There was a time when journalist April Ryan was just another face in the crowd of the White House press briefing room.

She started covering the White House for American Urban Radio Networks more than 20 years ago. In an interview with NPR, she looks back at how nervous she was the first time she raised her hand to ask a question.

Sylvia Acevedo grew up on a dirt road in New Mexico. Her family was poor, living "paycheck to paycheck."

After a meningitis outbreak in her Las Cruces neighborhood nearly killed her younger sister, her mother moved the family to a different neighborhood. At her new school, young Acevedo knew no one. Until a classmate convinced her to become a Brownie Girl Scout.

And from that moment, she says, her life took on a new path.

On one camping trip, Acevedo's troop leader saw her looking up at the stars.

Former Secretary of State John Kerry says that partisan politics are harming America — and they have been for a while. In fact, when he ran for president in 2004, Kerry, then a Democratic senator from Massachusetts, contemplated naming Republican Sen. John McCain as his running mate.

In an epigraph to The Most Dangerous Branch: Inside the Supreme Court's Assault on the Constitution, Justice William J. Brennan is quoted as saying of the nation's highest court: "If you have five votes here, you can do anything."

Justice Brennan, who died in 1997, was celebrated for path-breaking opinions but also for his effectiveness as a behind-the-scenes, judicial deal-maker. In this possible majority of one that Brennan describes, author David A. Kaplan, a former legal affairs editor of Newsweek, reads danger.

Viola Davis is known for her roles in movies like Fences and The Help. She's won an Oscar, an Emmy, a couple of Tony Awards — the list goes on and on.

But as we sit in her trailer on the set of the TV show in which she stars, How to Get Away with Murder, she tells me about a time before all of this — when she grew up in a condemned building in Rhode Island, sleeping on the top bunk with her sister to be safe from rats on the floor.

She had a way to get away from all that.

There's life in the old road trip saga yet. That's just one of the many things that Gary Shteyngart's spectacular, sprawling new novel, Lake Success, affirms.

Throughout his career, Shteyngart has proven himself a cheeky comic daredevil, but never more so than in this novel. More than "just" an artistic tour de force, Lake Success aims — and succeeds — in saying something big about America today.

In the tribal region of Pakistan where Khalida Brohi grew up, girls didn't typically go to school. Instead, some were forced into marriage at a very young age — and punished by death if they don't act according to plan.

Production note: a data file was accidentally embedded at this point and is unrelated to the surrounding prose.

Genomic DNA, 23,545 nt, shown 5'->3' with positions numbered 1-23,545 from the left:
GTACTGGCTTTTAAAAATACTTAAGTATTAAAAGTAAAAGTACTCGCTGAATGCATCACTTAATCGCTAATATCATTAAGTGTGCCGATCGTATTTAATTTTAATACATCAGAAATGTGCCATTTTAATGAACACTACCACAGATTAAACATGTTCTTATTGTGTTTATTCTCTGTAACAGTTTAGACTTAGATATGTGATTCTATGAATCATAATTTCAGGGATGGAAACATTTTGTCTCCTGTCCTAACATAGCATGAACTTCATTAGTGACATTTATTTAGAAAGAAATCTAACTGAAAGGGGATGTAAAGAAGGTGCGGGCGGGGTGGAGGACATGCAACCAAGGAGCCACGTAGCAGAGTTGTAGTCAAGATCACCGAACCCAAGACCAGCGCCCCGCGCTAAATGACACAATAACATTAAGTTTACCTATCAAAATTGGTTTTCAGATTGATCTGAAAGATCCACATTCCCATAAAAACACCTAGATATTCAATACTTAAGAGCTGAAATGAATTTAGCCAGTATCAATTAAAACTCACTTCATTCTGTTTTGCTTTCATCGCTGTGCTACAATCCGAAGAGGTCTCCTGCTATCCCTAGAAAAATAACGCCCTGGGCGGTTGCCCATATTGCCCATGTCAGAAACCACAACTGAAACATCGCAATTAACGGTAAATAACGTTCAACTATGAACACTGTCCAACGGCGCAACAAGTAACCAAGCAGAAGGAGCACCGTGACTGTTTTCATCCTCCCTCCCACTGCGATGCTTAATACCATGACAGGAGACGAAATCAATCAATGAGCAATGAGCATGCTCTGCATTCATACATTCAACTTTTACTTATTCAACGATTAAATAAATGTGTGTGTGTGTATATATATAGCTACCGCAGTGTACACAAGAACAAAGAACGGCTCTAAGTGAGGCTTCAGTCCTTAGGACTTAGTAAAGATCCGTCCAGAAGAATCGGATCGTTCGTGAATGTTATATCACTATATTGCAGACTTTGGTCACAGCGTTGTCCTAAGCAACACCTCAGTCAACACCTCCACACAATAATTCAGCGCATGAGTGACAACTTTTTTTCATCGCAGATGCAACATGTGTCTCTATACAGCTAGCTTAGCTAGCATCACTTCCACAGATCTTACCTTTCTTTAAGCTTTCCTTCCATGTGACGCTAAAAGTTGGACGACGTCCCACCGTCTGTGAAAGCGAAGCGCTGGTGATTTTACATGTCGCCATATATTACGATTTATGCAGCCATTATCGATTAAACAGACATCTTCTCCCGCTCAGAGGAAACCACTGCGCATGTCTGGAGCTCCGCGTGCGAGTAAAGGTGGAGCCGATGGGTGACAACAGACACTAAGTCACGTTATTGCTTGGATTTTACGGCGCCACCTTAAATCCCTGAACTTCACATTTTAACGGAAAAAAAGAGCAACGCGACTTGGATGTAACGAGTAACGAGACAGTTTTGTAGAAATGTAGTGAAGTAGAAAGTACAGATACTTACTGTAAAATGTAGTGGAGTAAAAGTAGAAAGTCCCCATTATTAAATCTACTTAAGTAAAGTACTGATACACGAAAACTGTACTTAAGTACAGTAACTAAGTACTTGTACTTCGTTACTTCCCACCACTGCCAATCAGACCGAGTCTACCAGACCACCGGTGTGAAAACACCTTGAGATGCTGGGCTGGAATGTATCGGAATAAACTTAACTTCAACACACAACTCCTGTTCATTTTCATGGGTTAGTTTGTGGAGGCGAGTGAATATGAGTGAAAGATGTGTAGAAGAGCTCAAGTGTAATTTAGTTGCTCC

That's what happened to Brohi's 14-year-old cousin, Khadija. Khadija's family had arranged a marriage for her, but Khadija fell in love with someone else and ran away. Then, Brohi says, "Three men arrived and they took her ... to a place where her grave was already dug and she was murdered by my uncle right there."

John Kerry's new memoir, Every Day Is Extra, begins like Barack Obama's literary Dreams From My Father and — over the course of nearly 600 pages — slowly morphs into Hillary Clinton's paint-by-numbers political tome Hard Choices.

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The first thing you notice about Drew Michael's new stand-up special is what's not there. There's no stage, no audience, no laughter, except for maybe your own - just a comic pacing in a shapeless darkness thinking out loud

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A massive fire that engulfed Brazil's National Museum Sunday night has left staff and officials fearful that many of the nation's most precious artifacts have been lost forever.

The museum housed 20 million items, including objects that tell the story of Brazil's past: the first fossil discovered there, the oldest female skull found in the Americas and the nation's largest meteorite.

First built in 1818 as a residence for Portugal's royal family, the edifice also contained insects, mummies, paintings and dinosaur bones.

Sam Munson's Dog Symphony is a weird book. We need to establish that before we go any further. It doesn't hide its weird, but it doesn't glorify it either with a lot of tricks or frippery. It is just deeply, congenitally weird in the way that some people are born weird and simply exist that way their entire lives, without trying, without hiding.